Frequently Asked Questions

General Corporate

1. What kind of a company is Gowest Gold Ltd.?

Gowest Gold Ltd. is a Canadian gold exploration and development company focused on the delineation and development of its 100% owned Bradshaw Gold Deposit (formerly known as Frankfield East), as well as on the exploration of additional gold targets on the North Timmins Gold Project area, part of the prolific Timmins, Ontario Gold camp.

2. What is the difference between an exploration company, a developer and a producer, and are there degrees within each of these?

An exploration company has no mining operations and, through its ongoing need to search for a mineral resource or deposit, is regularly required to raise capital with which to drill etc., without assurance of a positive return. An advanced explorer has defined a mineral resource under the terms of National Instrument 43-101*. A developer is a resource company that is developing a mineral deposit,* which it plans to take into production. Generally, a junior gold producer has annual production of less than 200,000 ounces of gold; a mid-tier producer mines up to 1,000,000 ounces; and, a major producer more than 1,000,000 ounces.

* Gowest is currently in advanced exploration and is working toward development of its Bradshaw Gold Deposit.

3. Where do Gowest’s shares trade?

The Company’s shares trade on TSX-Venture Exchange under the ticker symbol “GWA”.

4. How many shares are outstanding? Fully diluted?

As of October 2016, the Company had 284.9 million shares outstanding and, with 4.0 million warrants and 12.9 million options, there are 301.8 million shares fully diluted.

5. What is the Company’s “Vision”?

Gowest is focused on building a gold mining company through its advanced exploration and development of the Bradshaw Gold Deposit (formerly known as Frankfield East) into the next new gold mine in the prolific Timmins, Ontario gold camp.


1. What is Gowest’s key asset?

The Company’s key asset is the North Timmins Gold Project (NTGP), where the primary focus is on its 100% owned Bradshaw Gold Deposit.

2. In addition to the geology, what are the other reasons for being focused on the Timmins area?

The Timmins area is one of the most prolific gold districts in Canada. Historically, more than 65 million ounces of gold have been produced here, almost half (48%) of all the gold mined in the country. In fact, given its historic experience, strong community support and excellent mining infrastructure, this is one of the world’s most attractive mining areas.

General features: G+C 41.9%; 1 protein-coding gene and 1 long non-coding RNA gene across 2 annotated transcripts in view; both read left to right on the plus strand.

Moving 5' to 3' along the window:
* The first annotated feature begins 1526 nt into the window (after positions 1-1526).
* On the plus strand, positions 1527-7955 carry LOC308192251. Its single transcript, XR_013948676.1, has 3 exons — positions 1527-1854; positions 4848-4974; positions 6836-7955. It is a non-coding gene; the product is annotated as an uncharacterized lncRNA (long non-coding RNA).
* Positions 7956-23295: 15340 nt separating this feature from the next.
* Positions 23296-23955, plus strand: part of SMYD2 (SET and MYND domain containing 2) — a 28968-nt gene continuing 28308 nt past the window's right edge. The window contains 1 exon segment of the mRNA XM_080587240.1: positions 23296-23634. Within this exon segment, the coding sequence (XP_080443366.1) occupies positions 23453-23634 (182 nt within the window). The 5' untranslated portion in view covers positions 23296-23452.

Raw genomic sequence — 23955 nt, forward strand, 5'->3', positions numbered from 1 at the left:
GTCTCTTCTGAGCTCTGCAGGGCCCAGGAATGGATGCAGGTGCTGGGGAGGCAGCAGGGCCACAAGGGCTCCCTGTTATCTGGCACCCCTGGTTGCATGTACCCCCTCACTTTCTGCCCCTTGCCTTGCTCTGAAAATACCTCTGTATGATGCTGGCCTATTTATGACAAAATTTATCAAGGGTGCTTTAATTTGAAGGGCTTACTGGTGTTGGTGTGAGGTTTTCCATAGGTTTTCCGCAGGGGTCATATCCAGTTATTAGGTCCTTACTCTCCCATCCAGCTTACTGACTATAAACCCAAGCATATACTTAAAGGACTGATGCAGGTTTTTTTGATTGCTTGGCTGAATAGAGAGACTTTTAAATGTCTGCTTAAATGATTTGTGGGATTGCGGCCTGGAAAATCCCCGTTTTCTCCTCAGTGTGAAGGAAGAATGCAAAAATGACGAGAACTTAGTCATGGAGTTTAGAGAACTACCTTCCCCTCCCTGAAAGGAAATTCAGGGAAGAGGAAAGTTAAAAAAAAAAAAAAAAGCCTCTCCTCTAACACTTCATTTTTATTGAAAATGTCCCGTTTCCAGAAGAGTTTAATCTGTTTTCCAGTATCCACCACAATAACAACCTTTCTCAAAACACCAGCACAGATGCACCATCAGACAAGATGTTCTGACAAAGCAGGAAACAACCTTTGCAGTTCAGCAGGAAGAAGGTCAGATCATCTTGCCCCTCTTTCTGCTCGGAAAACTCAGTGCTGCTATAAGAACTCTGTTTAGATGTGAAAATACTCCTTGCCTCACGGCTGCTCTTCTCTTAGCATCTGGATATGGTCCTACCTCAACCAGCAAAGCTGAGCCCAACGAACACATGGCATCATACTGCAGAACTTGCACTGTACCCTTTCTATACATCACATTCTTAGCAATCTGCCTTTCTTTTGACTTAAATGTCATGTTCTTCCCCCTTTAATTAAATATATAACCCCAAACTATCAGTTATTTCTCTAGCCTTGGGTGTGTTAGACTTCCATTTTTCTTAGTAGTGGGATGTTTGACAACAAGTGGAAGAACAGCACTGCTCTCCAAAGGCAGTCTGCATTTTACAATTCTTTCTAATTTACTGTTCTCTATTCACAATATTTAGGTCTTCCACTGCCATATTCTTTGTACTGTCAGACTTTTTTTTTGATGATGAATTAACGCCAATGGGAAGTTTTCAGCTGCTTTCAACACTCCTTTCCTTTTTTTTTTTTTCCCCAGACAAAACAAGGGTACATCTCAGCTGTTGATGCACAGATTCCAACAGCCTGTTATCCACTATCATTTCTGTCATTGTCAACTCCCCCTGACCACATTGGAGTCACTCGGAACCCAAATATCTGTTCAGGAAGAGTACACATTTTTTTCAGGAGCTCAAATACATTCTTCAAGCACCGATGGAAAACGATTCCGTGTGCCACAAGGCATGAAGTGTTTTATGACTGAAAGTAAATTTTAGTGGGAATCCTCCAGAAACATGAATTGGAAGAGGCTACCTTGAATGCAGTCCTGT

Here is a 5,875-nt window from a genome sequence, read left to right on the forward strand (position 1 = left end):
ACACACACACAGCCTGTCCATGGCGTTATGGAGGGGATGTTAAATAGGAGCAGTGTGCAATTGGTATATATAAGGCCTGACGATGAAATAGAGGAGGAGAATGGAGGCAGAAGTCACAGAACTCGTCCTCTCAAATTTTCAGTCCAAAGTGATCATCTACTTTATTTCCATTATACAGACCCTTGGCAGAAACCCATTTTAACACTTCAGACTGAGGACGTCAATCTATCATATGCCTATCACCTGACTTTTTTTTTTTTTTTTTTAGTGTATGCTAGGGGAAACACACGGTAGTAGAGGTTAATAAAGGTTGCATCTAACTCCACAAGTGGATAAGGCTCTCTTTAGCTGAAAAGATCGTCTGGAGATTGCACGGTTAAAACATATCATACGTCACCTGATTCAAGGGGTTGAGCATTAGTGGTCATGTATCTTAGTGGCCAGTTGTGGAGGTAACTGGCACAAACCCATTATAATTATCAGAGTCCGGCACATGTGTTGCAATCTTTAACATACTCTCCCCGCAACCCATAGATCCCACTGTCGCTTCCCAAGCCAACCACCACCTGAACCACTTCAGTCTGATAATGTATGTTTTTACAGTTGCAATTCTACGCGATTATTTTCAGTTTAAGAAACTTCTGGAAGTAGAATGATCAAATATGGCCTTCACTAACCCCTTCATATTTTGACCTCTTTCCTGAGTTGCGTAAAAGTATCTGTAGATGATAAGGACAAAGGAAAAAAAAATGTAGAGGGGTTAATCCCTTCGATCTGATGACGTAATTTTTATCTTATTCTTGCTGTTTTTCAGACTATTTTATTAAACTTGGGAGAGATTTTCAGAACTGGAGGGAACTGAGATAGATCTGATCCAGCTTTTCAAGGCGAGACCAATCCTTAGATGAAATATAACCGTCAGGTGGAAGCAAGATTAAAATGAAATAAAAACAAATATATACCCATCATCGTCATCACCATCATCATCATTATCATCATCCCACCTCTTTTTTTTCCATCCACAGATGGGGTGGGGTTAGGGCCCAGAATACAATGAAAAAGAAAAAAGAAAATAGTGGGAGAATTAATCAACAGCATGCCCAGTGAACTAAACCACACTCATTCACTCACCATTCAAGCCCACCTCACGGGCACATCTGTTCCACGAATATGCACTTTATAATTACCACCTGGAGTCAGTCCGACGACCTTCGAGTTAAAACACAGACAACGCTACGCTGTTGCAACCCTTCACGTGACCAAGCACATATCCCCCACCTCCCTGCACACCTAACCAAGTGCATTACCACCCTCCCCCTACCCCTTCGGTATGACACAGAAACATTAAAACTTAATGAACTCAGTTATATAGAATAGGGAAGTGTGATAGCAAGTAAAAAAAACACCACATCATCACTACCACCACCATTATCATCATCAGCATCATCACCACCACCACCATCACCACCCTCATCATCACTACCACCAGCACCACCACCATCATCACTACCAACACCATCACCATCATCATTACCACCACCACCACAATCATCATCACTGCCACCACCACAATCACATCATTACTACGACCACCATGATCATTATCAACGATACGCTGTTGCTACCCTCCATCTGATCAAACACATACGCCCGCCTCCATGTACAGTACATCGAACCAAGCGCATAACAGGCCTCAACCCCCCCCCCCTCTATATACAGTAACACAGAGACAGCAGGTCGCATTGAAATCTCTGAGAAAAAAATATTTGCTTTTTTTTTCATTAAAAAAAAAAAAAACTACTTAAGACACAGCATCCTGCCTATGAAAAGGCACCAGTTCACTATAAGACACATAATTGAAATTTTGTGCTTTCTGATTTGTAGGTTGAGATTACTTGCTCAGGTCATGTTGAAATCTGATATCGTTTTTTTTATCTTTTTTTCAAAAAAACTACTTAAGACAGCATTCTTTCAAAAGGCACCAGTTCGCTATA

3. How large is Gowest’s land package?

Gowest’s NTGP now covers 109 square km in the Timmins gold camp, consisting of 1 patented mining claim, 67 unpatented mining claims and 8 mining leases in Evelyn, Gowan, Little, Prosser, Tully, and Wark Townships. This includes over 20 km along the Pipestone fault. This is a major geological structure, which is an offshoot of, and, from the same time period as, the Porcupine-Destor fault to the south, where over 65 million ounces of gold have been produced.

4. Is there one part of the NTGP that is more promising or advanced than the rest?

The largest portion of our focus over the past several years  has been on the Bradshaw Gold Deposit, which was previously known as Frankfield East. We have drilled out a significant deposit here that we feel confident we will be able to continue to grow, even as  we expand our plans to turn it into our first gold mine.

5. How big is the deposit?

Currently, Bradshaw contains a National Instrument 43-101 Indicated Resource estimated at 2.1 million tonnes (“t”) grading 6.19 grammes per tonne (g/t) gold (Au) containing 422 thousand ounces (oz) Au and an Inferred Resource of 3.6 million t grading 6.47 g/t Au containing 755 thousand oz Au. Further, based on the Pre-Feasibility Study produced by Stantec Mining and announced on June 9, 2015, Bradshaw contains Probable Mineral Reserves, using a 3 g/t Au cut-off and utilizing a gold price of US$1,200 / oz, totalling 1.8 million t grading 4.82 g/t Au for 277 thousand oz Au. The PFS was conducted by Stantec Mining (“Stantec”) through their Mississauga, Ontario office. The PFS was focused on mining the upper 500 vertical meters (“m”) of mineralization at Bradshaw. The scientific and technical information contained here has been reviewed and approved by the following Qualified Persons under NI 43-101 who consent to the inclusion of their names in this release: Mr. Kevin Montgomery, PGeo. (Mineral Resource), Ms. Peimeng Ling, M.Sc., PEng. (Mineral Processing), Mr. Michel St. Laurent, PEng. (Mineral Reserve and Mining Development).

6. What makes management think that this is not the full extent of the Bradshaw Gold Deposit?

As much drilling as we have done, we have yet to fully define the limits of this deposit.  Inferred Resources at Bradshaw extend to a vertical depth of 1,000 m, with mineralization intercepted at 1,350 m , indicating the deposit remains open for additional development vertically. The resource also remains open laterally (east and west.)

Gowest’s highly experienced technical team note that drilling has continued to demonstrate that the deposit has the potential to be the next multi-million ounce gold deposit in the Timmins gold camp.

7. What are the next steps and how long do you expect them to take?

As at early November 2016, the Company: